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Academic Insights for the Thinking World

Title cover of "Dangerous Crooked Scoundrels: Insulting the President from Washington to Trump" by Edwin L. Battistella, published by Oxford University Press

Semantic prosody

When linguists talk about prosody, the term usually refers to aspects of speech that go beyond individual vowels and consonants such as intonation, stress, and rhythm. Such suprasegmental features may reflect the tone or focus of a sentence.

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Title cover of "Dangerous Crooked Scoundrels: Insulting the President from Washington to Trump" by Edwin L. Battistella, published by Oxford University Press

Do nouns have tense?

English noun phrases have something called a “temporal interpretation.” That’s linguist-speak for how we understand their place in time relative to the tense of the verb.

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Title cover of "Dangerous Crooked Scoundrels: Insulting the President from Washington to Trump" by Edwin L. Battistella, published by Oxford University Press

Becoming Emeritus

When I received the letter granting me emeritus status, I naturally got curious about the etymology.

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Title cover of "Dangerous Crooked Scoundrels: Insulting the President from Washington to Trump" by Edwin L. Battistella, published by Oxford University Press

The spell of spelling

English spelling can be endlessly frustrating. From its silent letters (could, stalk, salmon, February, and on and on) to its nonsensical rules (i before e except ….), to the pronunciation of ough (in cough, through, though, and thought).

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Title cover of "Dangerous Crooked Scoundrels: Insulting the President from Washington to Trump" by Edwin L. Battistella, published by Oxford University Press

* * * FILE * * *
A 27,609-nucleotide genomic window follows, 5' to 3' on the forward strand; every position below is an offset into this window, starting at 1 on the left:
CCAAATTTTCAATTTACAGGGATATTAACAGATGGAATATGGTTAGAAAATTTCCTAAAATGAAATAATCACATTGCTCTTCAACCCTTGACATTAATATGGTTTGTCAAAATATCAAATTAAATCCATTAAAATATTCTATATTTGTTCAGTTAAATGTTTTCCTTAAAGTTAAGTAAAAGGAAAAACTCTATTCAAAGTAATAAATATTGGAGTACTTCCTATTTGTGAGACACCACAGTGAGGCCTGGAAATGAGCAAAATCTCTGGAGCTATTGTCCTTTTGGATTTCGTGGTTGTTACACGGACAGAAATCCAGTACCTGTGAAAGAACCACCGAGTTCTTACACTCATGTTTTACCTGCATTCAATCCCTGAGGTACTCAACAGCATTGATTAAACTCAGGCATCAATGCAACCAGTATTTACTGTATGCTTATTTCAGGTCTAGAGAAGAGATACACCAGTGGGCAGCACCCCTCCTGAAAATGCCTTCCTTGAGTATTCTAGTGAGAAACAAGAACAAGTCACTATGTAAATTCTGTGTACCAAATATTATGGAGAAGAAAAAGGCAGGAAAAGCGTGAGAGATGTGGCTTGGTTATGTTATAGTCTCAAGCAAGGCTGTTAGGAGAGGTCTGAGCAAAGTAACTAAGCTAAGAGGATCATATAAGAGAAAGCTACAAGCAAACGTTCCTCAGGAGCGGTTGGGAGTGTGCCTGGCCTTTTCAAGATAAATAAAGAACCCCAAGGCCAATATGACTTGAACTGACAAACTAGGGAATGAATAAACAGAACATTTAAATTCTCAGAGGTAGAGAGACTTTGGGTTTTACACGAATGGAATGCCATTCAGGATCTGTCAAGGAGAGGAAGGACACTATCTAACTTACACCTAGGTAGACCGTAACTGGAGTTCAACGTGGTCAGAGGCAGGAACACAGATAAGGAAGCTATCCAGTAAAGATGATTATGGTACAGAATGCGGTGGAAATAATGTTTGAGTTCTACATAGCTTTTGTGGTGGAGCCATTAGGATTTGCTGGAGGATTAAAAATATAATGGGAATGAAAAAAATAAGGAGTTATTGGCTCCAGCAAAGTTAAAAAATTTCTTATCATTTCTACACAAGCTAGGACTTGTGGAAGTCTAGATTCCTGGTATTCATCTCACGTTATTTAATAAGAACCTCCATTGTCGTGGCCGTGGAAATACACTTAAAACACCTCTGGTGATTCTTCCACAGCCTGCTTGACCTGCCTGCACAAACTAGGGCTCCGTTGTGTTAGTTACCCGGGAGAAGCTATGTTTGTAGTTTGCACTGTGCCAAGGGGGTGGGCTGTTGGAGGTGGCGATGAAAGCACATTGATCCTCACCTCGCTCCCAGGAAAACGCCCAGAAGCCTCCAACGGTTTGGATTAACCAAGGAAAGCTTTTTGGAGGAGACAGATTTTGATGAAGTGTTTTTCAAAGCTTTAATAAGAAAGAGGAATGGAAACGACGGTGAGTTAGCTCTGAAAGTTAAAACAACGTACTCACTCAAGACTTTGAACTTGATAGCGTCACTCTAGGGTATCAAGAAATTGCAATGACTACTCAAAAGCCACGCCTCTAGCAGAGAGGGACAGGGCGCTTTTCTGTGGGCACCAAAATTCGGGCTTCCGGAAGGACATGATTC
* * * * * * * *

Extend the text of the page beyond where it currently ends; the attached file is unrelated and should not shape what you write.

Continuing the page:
Being a careful reader

When we are moving briskly though a supermarket, skimming ads, or focusing on a big purchase, it’s easy to be a less-than-careful reader. 

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Title cover of "Dangerous Crooked Scoundrels: Insulting the President from Washington to Trump" by Edwin L. Battistella, published by Oxford University Press

The language of labor

September means back to school for students, but for those of us in unions, it is also the celebration the American Labor Movement and a good opportunity for us to take a look at some of the language of the labor movement.

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Title cover of "Dangerous Crooked Scoundrels: Insulting the President from Washington to Trump" by Edwin L. Battistella, published by Oxford University Press

The not-so-great caramel debate

I’m intrigued by the not-so-great debate over the pronunciation of caramel, which is instructive both socially and linguistically. Is the word pronounced with that second a, as caramel or without it, as carmel?

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Title cover of "Dangerous Crooked Scoundrels: Insulting the President from Washington to Trump" by Edwin L. Battistella, published by Oxford University Press

Off with their prefixes